Backseat is my least favorite of the shorts this year. It's not that the acting is bad in it, as both Matthew Dillon, as Jason, and Jazmyne Van Houten, as Heather, both do a decent job in their roles, though Dillon stands out more. The major drawback to Backseat is that it just moves very slowly. The twist in it is also very visible half way through the story. With better pacing and scripting this story could have been one of the better shorts this season, instead it kinda falls flat after the first two episodes. 


John Brooks Jr. - Marcus
Andre Davis - Tony

     Forced to move into a new home, agoraphobic Tony finds the security he once relied on no longer exists. When a ghostly visitor comes calling, will Tony face his fears of the outside world or confront the monstrous force residing in his home?

     Inside Man is quite a nice surprise this year as it goes more into psychological horror than physical horror. It's not the horror that is subjected onto Andre Davis' Tony, but one that is deep rooted in his mind. Tony is agrophobic, which means Tony has a fear of open spaces. The real fun starts when Tony's recently received new medication starts having unexpected side effects. Davis gives the best performance in this season of The Dead Hour as the viewer can tell he's in physical pain from his fears, which also makes him unable to function and is so severe it makes him mentally handicapped. John Brooks Jr., who plays Marcus, who is Tony's cousin by marriage, will do anything to ease the burden on his wife that is Tony. For this Marcus is the one true monster in this season.


Chelsie Hartness - Natalie

     Everyday in the hallowed halls of academia, young men and women devote themselves to the pursuit of knowledge. Tonight, the pursuers become the pursued. Will their book smarts save the day or will this prove to be their final exam?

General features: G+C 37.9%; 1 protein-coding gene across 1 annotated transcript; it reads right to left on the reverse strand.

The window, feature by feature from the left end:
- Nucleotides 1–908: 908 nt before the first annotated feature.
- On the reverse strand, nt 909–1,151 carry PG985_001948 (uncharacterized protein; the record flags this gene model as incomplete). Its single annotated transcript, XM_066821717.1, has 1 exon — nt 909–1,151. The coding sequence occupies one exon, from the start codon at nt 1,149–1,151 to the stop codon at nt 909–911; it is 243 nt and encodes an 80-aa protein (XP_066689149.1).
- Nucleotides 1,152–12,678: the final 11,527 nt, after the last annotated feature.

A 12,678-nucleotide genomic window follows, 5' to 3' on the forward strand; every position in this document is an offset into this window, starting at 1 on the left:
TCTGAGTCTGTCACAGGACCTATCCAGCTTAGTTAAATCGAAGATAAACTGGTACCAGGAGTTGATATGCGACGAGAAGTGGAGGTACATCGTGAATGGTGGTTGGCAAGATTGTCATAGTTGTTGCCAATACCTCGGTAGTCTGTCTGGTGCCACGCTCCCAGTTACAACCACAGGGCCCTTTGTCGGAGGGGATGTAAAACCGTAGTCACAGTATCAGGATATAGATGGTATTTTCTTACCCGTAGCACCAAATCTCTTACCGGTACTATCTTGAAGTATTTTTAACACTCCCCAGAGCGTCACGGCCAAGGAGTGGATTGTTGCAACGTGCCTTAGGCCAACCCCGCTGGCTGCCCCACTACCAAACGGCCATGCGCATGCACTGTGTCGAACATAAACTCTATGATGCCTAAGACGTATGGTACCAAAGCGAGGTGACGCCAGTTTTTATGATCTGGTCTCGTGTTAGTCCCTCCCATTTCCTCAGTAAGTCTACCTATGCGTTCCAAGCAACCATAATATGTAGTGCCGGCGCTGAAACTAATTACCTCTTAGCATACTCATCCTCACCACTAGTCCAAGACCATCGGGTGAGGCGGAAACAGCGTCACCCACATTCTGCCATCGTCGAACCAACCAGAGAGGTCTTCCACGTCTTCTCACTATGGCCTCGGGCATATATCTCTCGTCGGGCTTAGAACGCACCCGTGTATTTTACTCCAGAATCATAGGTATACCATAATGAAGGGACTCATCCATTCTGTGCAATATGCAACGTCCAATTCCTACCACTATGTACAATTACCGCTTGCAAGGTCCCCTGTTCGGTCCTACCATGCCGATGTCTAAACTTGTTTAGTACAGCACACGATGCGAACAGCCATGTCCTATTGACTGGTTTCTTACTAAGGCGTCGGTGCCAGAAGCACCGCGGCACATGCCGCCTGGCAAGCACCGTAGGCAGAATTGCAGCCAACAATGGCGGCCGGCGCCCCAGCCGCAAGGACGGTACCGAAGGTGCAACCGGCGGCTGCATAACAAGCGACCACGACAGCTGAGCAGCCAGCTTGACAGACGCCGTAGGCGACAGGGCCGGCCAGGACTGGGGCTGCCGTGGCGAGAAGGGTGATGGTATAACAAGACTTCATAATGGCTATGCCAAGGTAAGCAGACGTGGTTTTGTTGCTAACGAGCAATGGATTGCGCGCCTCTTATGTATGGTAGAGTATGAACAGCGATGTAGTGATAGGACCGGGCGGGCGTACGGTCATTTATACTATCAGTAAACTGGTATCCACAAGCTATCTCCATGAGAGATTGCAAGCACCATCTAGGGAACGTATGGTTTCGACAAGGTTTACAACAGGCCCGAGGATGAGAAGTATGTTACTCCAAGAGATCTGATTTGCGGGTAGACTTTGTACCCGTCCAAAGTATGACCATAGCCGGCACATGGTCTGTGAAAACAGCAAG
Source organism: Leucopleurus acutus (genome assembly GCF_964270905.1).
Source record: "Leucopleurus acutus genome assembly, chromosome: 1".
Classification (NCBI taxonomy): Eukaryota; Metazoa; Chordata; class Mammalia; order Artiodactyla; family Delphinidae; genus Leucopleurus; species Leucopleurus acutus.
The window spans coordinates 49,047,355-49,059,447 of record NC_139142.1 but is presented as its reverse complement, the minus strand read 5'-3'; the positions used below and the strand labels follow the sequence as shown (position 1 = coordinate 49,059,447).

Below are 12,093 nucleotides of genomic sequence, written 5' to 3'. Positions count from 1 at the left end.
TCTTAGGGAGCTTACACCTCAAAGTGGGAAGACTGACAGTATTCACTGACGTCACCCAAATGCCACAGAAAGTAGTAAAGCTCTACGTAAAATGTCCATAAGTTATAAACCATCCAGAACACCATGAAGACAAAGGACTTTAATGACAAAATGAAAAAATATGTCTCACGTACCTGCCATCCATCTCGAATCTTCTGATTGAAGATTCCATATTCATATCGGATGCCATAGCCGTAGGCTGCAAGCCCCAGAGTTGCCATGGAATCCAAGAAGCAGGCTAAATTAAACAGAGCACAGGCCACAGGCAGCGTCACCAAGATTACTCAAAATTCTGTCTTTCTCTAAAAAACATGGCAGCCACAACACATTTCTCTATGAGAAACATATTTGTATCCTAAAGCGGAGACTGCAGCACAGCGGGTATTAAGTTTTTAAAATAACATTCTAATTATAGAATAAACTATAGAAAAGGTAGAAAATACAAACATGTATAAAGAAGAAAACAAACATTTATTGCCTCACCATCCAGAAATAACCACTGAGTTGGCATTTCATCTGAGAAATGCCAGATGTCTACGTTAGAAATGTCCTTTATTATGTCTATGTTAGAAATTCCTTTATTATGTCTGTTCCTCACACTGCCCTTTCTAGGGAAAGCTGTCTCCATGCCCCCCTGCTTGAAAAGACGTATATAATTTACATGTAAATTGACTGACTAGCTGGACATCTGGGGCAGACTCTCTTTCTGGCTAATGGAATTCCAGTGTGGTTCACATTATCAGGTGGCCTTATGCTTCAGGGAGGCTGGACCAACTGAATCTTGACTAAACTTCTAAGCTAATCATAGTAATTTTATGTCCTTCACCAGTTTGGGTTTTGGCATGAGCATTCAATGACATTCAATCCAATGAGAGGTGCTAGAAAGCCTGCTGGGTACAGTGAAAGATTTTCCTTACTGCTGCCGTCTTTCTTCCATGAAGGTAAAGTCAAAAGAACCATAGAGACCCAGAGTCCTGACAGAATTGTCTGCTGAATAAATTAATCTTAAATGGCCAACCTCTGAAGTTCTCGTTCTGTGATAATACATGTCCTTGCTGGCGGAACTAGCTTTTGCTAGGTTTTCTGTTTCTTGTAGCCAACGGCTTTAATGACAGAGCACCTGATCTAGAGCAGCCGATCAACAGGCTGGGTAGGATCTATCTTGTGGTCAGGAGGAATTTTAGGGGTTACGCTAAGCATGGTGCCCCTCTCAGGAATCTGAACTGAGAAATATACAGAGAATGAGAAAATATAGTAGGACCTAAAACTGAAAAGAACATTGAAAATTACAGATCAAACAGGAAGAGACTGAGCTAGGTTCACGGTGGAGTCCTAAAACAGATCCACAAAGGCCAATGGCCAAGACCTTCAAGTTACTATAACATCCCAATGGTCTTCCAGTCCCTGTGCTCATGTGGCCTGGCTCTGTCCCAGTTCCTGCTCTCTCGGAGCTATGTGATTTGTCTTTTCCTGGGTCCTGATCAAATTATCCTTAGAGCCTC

Gross Anatomy is a very good way to end this season. The story is a nice traditional piece of horror where it has the classic boogyman antagonist that just keeps coming. One of the reason why this works so well is that there is no explanation for why this is happening. If this had a longer run time the reason might have been needed to be explained, yet with this it doesn't need it. The acting is done very well by all involved and the camera work actually added to the sense of dread that was already present thanks to the environment the short was placed in. The one drawback to this one is that it starts out a little slow but picks up very quickly.

     The second season of The Dead Hour is a nice way to spend some time. The stories are much better paced than the previous season as well look more professional in the way they were shot and the use of angles have also gotten better as there are more tighter shots as well as the camera is much more fluid. The sound design and spoken dialogue audio have been improved over the last season which makes a big difference as there is more atmosphere added to the whole series thanks to this. The series has improved all around and director Daniel Iske has improved with it as it grows.   

     Jason's revelation that comes to late.

     It's art. Beautiful tragic art.

     Season 3 of The Dead Hour is already in production.

     Melissa Holder is the only actor to appear in all 10 episodes of The Dead Hour as DJ Raven.